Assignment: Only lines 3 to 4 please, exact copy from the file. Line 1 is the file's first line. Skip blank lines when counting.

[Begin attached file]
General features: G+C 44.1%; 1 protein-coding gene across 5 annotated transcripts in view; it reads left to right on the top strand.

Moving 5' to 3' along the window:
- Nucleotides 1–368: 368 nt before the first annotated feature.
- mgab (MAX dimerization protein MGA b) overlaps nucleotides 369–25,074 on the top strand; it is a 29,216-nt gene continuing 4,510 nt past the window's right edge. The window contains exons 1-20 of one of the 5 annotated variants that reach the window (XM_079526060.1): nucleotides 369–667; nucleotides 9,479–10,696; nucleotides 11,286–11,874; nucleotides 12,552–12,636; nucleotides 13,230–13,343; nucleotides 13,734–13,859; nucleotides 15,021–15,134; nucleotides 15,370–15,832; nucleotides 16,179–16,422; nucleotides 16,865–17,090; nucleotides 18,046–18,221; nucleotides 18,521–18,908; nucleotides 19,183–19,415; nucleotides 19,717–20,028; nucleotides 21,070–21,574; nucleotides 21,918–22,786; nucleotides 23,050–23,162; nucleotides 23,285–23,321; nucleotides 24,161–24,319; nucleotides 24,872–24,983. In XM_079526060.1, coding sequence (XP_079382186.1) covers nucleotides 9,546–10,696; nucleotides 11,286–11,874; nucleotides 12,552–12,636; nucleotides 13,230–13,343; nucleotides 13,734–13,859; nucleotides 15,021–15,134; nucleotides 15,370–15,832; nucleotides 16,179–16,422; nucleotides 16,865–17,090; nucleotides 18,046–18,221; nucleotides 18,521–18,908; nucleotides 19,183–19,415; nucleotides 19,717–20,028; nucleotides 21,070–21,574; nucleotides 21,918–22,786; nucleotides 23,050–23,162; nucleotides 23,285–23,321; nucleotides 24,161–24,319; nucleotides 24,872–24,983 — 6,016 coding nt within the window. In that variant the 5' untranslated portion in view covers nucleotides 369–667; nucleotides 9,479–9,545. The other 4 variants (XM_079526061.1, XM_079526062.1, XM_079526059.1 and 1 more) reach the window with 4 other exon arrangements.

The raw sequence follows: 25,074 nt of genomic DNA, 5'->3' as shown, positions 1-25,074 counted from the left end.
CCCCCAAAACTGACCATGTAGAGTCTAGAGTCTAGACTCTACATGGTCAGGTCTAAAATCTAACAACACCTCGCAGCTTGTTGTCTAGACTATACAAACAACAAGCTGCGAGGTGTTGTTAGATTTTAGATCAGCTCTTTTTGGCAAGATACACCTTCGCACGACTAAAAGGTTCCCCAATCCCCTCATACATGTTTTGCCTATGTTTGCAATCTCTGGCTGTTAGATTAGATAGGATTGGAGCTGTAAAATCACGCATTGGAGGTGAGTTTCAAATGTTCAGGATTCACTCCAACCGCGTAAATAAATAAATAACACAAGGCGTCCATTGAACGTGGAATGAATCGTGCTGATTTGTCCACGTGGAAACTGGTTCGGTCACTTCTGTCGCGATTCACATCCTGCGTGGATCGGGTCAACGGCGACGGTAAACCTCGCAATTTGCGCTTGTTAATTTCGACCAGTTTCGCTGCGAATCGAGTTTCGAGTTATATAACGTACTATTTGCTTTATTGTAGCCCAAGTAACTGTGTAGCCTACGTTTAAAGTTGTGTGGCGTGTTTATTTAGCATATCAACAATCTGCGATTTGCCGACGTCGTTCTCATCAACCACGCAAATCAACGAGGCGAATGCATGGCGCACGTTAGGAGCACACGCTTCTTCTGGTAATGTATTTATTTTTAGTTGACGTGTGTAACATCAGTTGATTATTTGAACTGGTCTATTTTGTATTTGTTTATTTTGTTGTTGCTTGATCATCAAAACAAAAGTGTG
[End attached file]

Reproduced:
- Nucleotides 1–368: 368 nt before the first annotated feature.
- mgab (MAX dimerization protein MGA b) overlaps nucleotides 369–25,074 on the top strand; it is a 29,216-nt gene continuing 4,510 nt past the window's right edge. The window contains exons 1-20 of one of the 5 annotated variants that reach the window (XM_079526060.1): nucleotides 369–667; nucleotides 9,479–10,696; nucleotides 11,286–11,874; nucleotides 12,552–12,636; nucleotides 13,230–13,343; nucleotides 13,734–13,859; nucleotides 15,021–15,134; nucleotides 15,370–15,832; nucleotides 16,179–16,422; nucleotides 16,865–17,090; nucleotides 18,046–18,221; nucleotides 18,521–18,908; nucleotides 19,183–19,415; nucleotides 19,717–20,028; nucleotides 21,070–21,574; nucleotides 21,918–22,786; nucleotides 23,050–23,162; nucleotides 23,285–23,321; nucleotides 24,161–24,319; nucleotides 24,872–24,983. In XM_079526060.1, coding sequence (XP_079382186.1) covers nucleotides 9,546–10,696; nucleotides 11,286–11,874; nucleotides 12,552–12,636; nucleotides 13,230–13,343; nucleotides 13,734–13,859; nucleotides 15,021–15,134; nucleotides 15,370–15,832; nucleotides 16,179–16,422; nucleotides 16,865–17,090; nucleotides 18,046–18,221; nucleotides 18,521–18,908; nucleotides 19,183–19,415; nucleotides 19,717–20,028; nucleotides 21,070–21,574; nucleotides 21,918–22,786; nucleotides 23,050–23,162; nucleotides 23,285–23,321; nucleotides 24,161–24,319; nucleotides 24,872–24,983 — 6,016 coding nt within the window. In that variant the 5' untranslated portion in view covers nucleotides 369–667; nucleotides 9,479–9,545. The other 4 variants (XM_079526061.1, XM_079526062.1, XM_079526059.1 and 1 more) reach the window with 4 other exon arrangements.